I will give what I can from my own knowledge and memory and from what I heard at the time. When Emma Hale eloped with Joseph Smith, the Hale family was greatly exasperated, and perhaps it would not have been safe for Smith to have shown himself at his father-in-law's house. Emma was, or had been, the idol, or favorite, of the family, and they all still felt a strong attachment for her. Permission to return and reconciliation were effected and accomplished by her and perhaps her sister, Mrs. Wasson, who lived near Bainbridge, New York. The persuasions for Smith to return all came from the other side, not from Mr. Isaac Hale or his family in Harmony, Pa. The statement of Mr. Hale, made under oath before Esquire Dimon, was strictly true. * *
Reuben Hale is but little older than myself, was living with his father at the time of Smith's money-digging, and wrote for Smith when he first began to translate, before [Martin] Harris came to Harmony. It is true that Alva Hale went with his team to Palmyra, N.Y., one hundred miles or more, and moved Smith and wife to Harmony. It was stated by Alva Hale, at the time, that the "Gold Bible" was in a barrel of beans in his wagon, and that he (Hale) slept in his wagon to guard that barrel of beans and its treasure. I remember hearing my older brother Joseph tell Alva that if he, Joseph Lewis [Emma's cousin], had been in your place (Alva Hale's) he would have known whether that barrel of beans contained any golden Bible or not, perfectly regardless of Smith's statement that it would be certain death for any one to see the plates. The Hales seemed, for a time, to be kept in awe by Smith's statements, but that awe did not last long. Alva Hale is over eighty and his memory has failed much in a few years past. Some things he remembers distinctly, and some things I have been able to help him to recall; for example, I asked him if he remembered the letter he wrote to Smith and Emma when they eloped. He said no, and had no recollection of writing a letter to them. When told the contents of the letter, which was as follows--"My Creed! I believe in love-powder, in gun-powder and hell fire," he replied, I recollect it as plain as if but yesterday. I asked Alva, on one of our late visits, if he remembered weighing the gold Bible; but he did not. My brother Joseph tried to refresh his memory, but in vain. Joseph remembers hearing it stated by Alva that he (Hale) was permitted to weigh the gold Bible in a pillow case, and, according to our memory, it weighed thirteen pounds! There were many persons in Harmony who had from Joe Smith positive promise that they should see the plates and the spectacles, but all say that they never saw them. Alva Hale says he never saw them. I presume he saw that old glass-box that Isaac Hale spoke of, said to contain the plates. Smith's excuse for using his spectacles and hat to translate with, instead of those spectacles, was that he must keep the spectacles concealed; but any and all persons were permitted to inspect the peep-stone; and that he could translate just as well with the stone.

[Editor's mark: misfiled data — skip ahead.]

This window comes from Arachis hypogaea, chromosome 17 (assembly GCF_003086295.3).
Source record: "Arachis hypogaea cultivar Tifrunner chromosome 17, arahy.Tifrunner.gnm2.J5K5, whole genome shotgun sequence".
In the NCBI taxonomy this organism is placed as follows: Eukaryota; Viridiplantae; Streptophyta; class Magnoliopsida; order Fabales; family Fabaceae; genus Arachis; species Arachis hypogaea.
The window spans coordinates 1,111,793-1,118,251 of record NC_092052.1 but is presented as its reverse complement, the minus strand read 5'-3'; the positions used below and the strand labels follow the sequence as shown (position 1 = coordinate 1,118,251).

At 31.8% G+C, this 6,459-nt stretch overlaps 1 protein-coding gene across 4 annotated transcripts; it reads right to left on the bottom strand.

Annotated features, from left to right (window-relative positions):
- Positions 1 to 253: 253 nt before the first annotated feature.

My sister Mrs. E[lizabeth]. L. McKune, says: "I worked in the families of Joseph Smith and uncle Isaac Hale for about nine months, during which time Mrs. Emma Smith had a child which was still-born and much deformed. The dwellings of Mr. Hale and Joseph Smith, jr., were near each other. I saw Smith translating his book by the aid of the stone and hat. Reuben Hale, acted as scribe, writing down the words from Joseph Smith's mouth, but after a short time Martin Harris did the writing. I heard Smith tell his wife Emma that he was nearly equal to Jesus Christ, and was as good to her as her Savior. The time when Smith told the story of the bleeding ghost was after the close of the money-digging, after Smith was married and had moved back to Harmony, and had commenced the translation of his book, I think, either before or about the time that Mrs. Harris had abstracted the 130 pages of their manuscript. The date I cannot precisely recall. I have a distinct recollection about that bleeding ghost." Your idea that the first start of the book was a money speculation, not a new church, is perfectly correct. Your general idea of Smith's plates is also correct. He had something which he would permit a select few to handle, as they were done up in a cloth, or in a box, but doubtless the plates were something prepared for the occasion. Among the first of Smith's scribes was one Martin Harris who operated in our immediate neighborhood. His residence was then, I, think, in Palmyra, N.Y. He was a man of some property, and his wife was very strongly opposed to his spending his time and money in Smith's speculation, and once, while Harris was writing for Smith, she came to Harmony township and got hold of some of the manuscript they were making and carried it off, or destroyed it, and caused them considerable trouble. I am able to get near the exact date of Smith's joining the Methodist Episcopal Church. My sister, Elizabeth L. McKune, says she was working in the family of Michael B. Morse the latter part of the winter and spring, and soon after that Joseph Smith, Jr., joined the Church, and while she was working for Mr. Morse he made her a chest and when he painted it put the date, 1828, in red paint on the inside of the chest. She has said chest and date now in her possession. Also my brother Joseph Lewis, from circumstances and business transactions, is able to fix the date to be Harmony, Susquehanna county, Pa., June--1828. The day of the month I am not able to ascertain. We have another witness to Smith's joining the Church, in Elder Cadwell's reply to my statement in the Amboy Journal. Yours Truly, HIEL LEWIS.
[Hiel Lewis (cousin to Emma Smith) to [James T. Cobb?], 29 September 1879, Salt Lake City Daily Tribune 18 (17 October 1879): 2., as cited in Dan Vogel, Early Mormon Documents: Hiel Lewis To [James T. Cobb?]]